Zygmunt Bauman

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    For any picture, ask yourself what question or questions it might be answering. Since the picture could answer many, questions, we can decide what question we are interested in.

    Howard Becker

  • Before I became a film major, I was very heavily into social science, I had done a lot of sociology, anthropology, and I was playing in what I call social psychology, which is sort of an offshoot of anthropology/sociology – looking at a culture as a living organism, why it does what it does.

    George Lucas

  • So it is my firm belief, that if you want nowadays, to have a clear and distinct communication of your concepts, you have to use synthetic images, no longer words.

    Vilém Flusser

  • Watching a documentary with people hacking their way through some polar wasteland is merely a visual. Actually trying to deal with cold that can literally kill you is quite a different thing.

    Henry Rollins

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    Sometimes one picture is equal to 30 pages of discourse, just as there are things images are completely incapable of communicating.

    William S. Burroughs

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    If it’s far away, it’s news, but if it’s close at home, it’s sociology.

    James Reston

  • Photographers learn to interpret photographs in that technical way because they want to understand and use that ‘language’ themselves (just as musicians learn a more technical musical language than the layman needs). Social scientists who want to work with visual materials will have to learn to approach them in this more studious and time-consuming way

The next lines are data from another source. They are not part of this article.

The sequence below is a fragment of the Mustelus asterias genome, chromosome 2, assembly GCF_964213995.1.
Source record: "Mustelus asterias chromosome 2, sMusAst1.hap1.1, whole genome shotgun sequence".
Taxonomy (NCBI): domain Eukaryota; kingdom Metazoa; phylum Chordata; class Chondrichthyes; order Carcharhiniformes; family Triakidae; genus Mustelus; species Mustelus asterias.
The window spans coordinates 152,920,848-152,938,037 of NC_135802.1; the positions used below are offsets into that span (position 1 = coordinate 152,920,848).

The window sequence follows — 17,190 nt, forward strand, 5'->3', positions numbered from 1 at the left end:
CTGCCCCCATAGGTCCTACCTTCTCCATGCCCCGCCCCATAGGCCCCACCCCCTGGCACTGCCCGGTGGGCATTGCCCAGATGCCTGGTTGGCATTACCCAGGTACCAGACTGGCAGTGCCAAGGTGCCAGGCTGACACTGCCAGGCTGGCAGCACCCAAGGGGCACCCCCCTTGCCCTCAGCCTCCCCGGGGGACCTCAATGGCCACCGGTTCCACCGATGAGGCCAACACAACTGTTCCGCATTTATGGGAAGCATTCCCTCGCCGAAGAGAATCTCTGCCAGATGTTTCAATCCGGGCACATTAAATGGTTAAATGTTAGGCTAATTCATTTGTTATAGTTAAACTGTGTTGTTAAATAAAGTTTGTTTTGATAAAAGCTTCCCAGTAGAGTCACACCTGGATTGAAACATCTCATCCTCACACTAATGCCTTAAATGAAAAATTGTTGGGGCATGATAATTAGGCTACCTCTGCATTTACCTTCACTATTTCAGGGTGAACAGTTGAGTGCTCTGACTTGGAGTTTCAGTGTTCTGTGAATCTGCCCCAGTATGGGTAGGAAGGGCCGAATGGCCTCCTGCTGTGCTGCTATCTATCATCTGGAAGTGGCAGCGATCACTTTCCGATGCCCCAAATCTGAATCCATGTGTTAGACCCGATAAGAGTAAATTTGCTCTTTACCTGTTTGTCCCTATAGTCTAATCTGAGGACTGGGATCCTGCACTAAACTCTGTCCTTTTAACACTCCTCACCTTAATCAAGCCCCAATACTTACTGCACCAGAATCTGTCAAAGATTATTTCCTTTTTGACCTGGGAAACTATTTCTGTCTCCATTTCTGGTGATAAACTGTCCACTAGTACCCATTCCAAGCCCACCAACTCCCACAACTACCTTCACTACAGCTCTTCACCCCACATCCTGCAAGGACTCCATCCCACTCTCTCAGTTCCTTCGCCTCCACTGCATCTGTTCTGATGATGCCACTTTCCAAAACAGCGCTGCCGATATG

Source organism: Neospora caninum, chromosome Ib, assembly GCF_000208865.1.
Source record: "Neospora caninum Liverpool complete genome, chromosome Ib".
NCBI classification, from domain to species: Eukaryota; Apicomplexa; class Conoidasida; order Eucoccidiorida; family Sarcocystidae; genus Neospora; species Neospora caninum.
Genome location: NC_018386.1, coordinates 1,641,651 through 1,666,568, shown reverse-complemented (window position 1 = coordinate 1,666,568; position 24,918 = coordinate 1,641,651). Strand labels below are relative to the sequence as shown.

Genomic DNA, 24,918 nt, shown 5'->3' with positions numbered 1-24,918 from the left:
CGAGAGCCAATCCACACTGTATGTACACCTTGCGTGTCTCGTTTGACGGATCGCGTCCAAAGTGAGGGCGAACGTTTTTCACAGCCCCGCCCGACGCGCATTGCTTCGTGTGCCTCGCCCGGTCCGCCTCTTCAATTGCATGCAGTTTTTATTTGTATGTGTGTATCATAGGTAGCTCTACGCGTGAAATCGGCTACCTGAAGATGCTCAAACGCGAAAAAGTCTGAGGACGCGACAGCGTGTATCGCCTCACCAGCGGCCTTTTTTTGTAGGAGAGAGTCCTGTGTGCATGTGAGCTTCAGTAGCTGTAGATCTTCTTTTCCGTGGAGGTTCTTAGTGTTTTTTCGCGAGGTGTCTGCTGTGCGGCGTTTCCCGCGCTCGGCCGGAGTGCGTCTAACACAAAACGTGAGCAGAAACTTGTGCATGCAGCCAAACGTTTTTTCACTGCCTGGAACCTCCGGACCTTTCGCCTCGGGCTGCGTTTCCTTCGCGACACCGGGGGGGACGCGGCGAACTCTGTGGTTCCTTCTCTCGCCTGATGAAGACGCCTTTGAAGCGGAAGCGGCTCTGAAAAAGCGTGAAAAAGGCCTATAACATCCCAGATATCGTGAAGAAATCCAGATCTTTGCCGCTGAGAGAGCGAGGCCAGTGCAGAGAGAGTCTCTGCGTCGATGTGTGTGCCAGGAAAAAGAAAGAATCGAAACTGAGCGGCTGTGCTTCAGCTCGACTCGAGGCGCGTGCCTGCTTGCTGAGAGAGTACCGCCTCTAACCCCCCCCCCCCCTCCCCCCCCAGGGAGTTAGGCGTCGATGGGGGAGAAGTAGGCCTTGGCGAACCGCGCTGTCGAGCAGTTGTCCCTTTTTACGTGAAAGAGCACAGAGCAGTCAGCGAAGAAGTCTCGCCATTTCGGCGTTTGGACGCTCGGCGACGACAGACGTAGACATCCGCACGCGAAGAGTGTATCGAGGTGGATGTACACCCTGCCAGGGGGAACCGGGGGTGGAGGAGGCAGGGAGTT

Howard Becker

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    The function of sociology, as of every science, is to reveal that which is hidden.

    Pierre Bourdieu

  • If you want to tell the untold stories, if you want to give voice to the voiceless, you’ve got to find a language. Which goes for film as well as prose, for documentary as well as autobiography. Use the wrong language, and you’re dumb and blind.

    Salman Rushdie

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    Visual culture is now the study of how to understand change in a world too enormous to see but vital to imagine.

    Nicholas Mirzoeff

  • We never really know what’s around the corner when we’re filming – what turn a story will take, what a character will do or say to surprise us, how the events in the world will impact our story.

    Barbara Kopple

  • You try your hardest to give people their space, but at moments you know you’re capturing their image in ways they may or may not be okay with. It’s that rocking back and forth between respect and betrayal that I feel like is at the heart of the film.

    Kirsten Johnson

  • Give us adequate images. We lack adequate images. Our civilization does not have adequate images. And I think a civilization is doomed or is going to die out like dinosaurs if it doesn’t develop an adequate language for adequate images.

    Werner Herzog

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    Every photograph promises more than it delivers and delivers more than it intended.

    Steve Harp

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    One advantage of photography is that it’s visual and can transcend language.

    Lisa Kristine